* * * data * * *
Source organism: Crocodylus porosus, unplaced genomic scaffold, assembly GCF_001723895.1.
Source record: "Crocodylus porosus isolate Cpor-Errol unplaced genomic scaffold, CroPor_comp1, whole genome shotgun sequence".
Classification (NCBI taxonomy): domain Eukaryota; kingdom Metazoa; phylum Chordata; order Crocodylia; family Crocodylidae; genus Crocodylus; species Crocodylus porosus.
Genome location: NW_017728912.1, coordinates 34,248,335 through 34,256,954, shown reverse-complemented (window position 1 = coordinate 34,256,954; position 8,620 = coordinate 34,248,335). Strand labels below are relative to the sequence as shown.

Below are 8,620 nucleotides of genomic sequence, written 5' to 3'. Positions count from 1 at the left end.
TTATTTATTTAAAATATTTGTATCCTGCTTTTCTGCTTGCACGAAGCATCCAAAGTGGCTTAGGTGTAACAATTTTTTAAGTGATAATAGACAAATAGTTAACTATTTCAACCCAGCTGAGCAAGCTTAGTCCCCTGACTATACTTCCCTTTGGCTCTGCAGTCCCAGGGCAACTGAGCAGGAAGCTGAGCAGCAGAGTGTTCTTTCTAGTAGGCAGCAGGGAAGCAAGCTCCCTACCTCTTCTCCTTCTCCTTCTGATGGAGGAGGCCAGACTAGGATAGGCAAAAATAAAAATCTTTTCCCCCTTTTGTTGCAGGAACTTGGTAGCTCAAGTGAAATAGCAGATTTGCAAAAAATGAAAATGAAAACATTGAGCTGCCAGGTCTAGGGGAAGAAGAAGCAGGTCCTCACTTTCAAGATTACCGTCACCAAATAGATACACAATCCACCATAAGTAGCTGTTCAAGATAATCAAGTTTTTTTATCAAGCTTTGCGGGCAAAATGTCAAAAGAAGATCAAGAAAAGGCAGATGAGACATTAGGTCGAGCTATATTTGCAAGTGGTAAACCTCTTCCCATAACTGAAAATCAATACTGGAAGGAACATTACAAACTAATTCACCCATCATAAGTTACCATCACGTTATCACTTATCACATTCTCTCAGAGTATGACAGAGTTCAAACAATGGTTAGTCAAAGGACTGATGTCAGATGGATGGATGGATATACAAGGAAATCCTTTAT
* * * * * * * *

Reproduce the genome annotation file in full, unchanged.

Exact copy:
Source organism: Crocodylus porosus, unplaced genomic scaffold, assembly GCF_001723895.1.
Source record: "Crocodylus porosus isolate Cpor-Errol unplaced genomic scaffold, CroPor_comp1, whole genome shotgun sequence".
Classification (NCBI taxonomy): domain Eukaryota; kingdom Metazoa; phylum Chordata; order Crocodylia; family Crocodylidae; genus Crocodylus; species Crocodylus porosus.
Genome location: NW_017728912.1, coordinates 34,248,335 through 34,256,954, shown reverse-complemented (window position 1 = coordinate 34,256,954; position 8,620 = coordinate 34,248,335). Strand labels below are relative to the sequence as shown.

Below are 8,620 nucleotides of genomic sequence, written 5' to 3'. Positions count from 1 at the left end.
TTATTTATTTAAAATATTTGTATCCTGCTTTTCTGCTTGCACGAAGCATCCAAAGTGGCTTAGGTGTAACAATTTTTTAAGTGATAATAGACAAATAGTTAACTATTTCAACCCAGCTGAGCAAGCTTAGTCCCCTGACTATACTTCCCTTTGGCTCTGCAGTCCCAGGGCAACTGAGCAGGAAGCTGAGCAGCAGAGTGTTCTTTCTAGTAGGCAGCAGGGAAGCAAGCTCCCTACCTCTTCTCCTTCTCCTTCTGATGGAGGAGGCCAGACTAGGATAGGCAAAAATAAAAATCTTTTCCCCCTTTTGTTGCAGGAACTTGGTAGCTCAAGTGAAATAGCAGATTTGCAAAAAATGAAAATGAAAACATTGAGCTGCCAGGTCTAGGGGAAGAAGAAGCAGGTCCTCACTTTCAAGATTACCGTCACCAAATAGATACACAATCCACCATAAGTAGCTGTTCAAGATAATCAAGTTTTTTTATCAAGCTTTGCGGGCAAAATGTCAAAAGAAGATCAAGAAAAGGCAGATGAGACATTAGGTCGAGCTATATTTGCAAGTGGTAAACCTCTTCCCATAACTGAAAATCAATACTGGAAGGAACATTACAAACTAATTCACCCATCATAAGTTACCATCACGTTATCACTTATCACATTCTCTCAGAGTATGACAGAGTTCAAACAATGGTTAGTCAAAGGACTGATGTCAGATGGATGGATGGATATACAAGGAAATCCTTTAT